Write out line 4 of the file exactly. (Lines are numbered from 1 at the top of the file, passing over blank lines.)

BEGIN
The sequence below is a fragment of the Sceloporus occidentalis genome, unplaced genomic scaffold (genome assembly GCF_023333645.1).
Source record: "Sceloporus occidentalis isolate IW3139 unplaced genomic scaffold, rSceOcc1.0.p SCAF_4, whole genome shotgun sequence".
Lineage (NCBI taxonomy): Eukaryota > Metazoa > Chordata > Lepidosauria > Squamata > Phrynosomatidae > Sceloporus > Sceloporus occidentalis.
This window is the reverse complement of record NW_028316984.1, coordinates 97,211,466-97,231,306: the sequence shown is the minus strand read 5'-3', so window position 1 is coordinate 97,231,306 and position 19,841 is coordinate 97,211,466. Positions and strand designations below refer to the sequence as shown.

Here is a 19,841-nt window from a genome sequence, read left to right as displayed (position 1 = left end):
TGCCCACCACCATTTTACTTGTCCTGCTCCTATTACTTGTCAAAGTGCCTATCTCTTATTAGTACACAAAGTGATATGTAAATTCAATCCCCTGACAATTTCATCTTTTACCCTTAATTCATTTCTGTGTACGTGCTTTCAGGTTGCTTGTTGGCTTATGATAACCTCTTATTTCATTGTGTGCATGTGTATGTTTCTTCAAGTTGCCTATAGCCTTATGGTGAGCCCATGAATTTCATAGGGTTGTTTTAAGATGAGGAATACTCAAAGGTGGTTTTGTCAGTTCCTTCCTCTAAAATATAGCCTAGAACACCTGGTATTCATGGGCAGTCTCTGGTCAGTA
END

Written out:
This window is the reverse complement of record NW_028316984.1, coordinates 97,211,466-97,231,306: the sequence shown is the minus strand read 5'-3', so window position 1 is coordinate 97,231,306 and position 19,841 is coordinate 97,211,466. Positions and strand designations below refer to the sequence as shown.